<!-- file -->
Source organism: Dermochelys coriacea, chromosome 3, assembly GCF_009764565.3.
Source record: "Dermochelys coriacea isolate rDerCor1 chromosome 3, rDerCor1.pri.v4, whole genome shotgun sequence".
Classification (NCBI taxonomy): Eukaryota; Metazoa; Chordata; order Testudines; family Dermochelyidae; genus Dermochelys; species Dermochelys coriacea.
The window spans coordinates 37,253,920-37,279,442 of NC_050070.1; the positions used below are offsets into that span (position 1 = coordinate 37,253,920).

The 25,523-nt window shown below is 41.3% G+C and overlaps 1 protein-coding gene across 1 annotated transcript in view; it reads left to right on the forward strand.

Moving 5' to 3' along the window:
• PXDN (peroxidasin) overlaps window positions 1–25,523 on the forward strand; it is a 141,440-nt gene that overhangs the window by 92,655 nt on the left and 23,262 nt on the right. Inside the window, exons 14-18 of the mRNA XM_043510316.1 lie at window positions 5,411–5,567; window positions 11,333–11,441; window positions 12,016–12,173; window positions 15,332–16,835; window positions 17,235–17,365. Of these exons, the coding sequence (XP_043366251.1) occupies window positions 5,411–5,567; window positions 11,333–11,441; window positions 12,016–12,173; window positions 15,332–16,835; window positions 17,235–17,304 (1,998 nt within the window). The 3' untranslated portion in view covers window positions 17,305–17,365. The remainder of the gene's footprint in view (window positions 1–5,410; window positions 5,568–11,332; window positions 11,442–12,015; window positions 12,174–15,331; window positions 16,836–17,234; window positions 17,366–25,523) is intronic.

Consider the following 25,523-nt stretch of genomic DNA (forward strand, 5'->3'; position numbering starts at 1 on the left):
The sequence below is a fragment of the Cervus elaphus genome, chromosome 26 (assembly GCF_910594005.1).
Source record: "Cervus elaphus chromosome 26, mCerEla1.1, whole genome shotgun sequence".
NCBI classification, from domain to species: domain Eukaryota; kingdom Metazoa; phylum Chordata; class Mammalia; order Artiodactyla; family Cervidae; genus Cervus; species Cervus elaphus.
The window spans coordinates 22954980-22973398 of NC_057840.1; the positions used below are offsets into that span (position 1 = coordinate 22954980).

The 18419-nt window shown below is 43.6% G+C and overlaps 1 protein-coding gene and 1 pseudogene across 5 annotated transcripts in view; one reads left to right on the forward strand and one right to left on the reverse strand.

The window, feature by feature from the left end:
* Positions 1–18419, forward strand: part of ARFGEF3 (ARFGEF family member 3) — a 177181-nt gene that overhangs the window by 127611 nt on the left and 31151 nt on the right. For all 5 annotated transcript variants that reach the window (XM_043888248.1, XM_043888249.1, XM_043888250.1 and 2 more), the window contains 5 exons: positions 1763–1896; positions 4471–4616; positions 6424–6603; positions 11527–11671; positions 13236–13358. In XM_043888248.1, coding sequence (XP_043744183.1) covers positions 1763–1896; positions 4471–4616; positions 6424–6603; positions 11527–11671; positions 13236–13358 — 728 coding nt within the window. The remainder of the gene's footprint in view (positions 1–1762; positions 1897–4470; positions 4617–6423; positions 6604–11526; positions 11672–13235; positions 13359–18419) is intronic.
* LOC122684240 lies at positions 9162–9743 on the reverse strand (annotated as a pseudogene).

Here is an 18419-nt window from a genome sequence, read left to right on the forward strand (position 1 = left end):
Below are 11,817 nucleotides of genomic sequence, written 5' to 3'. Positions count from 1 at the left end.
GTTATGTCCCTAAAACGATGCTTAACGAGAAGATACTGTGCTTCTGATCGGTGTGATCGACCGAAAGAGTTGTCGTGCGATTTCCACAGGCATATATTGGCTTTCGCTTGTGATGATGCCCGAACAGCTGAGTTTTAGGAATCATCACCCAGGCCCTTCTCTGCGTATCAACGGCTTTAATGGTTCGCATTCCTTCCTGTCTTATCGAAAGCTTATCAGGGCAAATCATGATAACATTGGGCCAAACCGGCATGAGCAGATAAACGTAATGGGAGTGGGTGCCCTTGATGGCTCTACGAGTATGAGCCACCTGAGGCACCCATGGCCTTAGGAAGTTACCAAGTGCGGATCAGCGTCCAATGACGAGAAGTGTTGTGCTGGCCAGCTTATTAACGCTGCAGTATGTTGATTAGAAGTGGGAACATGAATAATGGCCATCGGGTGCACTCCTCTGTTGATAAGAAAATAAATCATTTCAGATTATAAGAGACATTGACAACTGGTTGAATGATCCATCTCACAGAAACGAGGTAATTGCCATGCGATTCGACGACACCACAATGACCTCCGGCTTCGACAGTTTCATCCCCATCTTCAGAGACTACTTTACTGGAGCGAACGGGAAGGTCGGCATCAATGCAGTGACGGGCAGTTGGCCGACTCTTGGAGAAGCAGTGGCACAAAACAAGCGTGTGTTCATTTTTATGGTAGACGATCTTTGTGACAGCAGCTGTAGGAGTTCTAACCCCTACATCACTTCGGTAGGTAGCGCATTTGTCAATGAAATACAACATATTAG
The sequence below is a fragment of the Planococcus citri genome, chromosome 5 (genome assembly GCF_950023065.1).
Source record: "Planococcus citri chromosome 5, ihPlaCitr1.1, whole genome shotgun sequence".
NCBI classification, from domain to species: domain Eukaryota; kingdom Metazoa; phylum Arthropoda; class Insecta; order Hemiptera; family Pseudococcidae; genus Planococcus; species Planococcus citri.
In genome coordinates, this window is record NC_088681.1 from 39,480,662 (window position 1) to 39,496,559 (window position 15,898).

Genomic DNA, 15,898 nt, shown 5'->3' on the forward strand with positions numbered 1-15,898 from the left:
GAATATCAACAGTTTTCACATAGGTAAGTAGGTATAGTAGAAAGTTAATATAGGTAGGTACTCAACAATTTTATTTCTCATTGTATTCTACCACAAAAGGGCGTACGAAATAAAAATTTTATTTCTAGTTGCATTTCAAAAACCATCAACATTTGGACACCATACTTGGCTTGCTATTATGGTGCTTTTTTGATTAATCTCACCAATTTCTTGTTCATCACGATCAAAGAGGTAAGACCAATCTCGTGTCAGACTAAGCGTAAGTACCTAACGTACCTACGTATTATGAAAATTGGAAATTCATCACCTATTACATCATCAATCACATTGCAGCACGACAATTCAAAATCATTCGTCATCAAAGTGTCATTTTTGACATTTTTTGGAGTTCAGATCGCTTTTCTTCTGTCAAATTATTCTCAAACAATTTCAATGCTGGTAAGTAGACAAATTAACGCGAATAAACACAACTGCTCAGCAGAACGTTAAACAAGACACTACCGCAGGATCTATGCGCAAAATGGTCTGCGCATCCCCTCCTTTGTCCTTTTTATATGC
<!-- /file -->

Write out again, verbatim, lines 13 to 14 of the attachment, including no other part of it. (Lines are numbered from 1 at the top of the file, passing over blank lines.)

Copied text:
The 18419-nt window shown below is 43.6% G+C and overlaps 1 protein-coding gene and 1 pseudogene across 5 annotated transcripts in view; one reads left to right on the forward strand and one right to left on the reverse strand.

The window, feature by feature from the left end: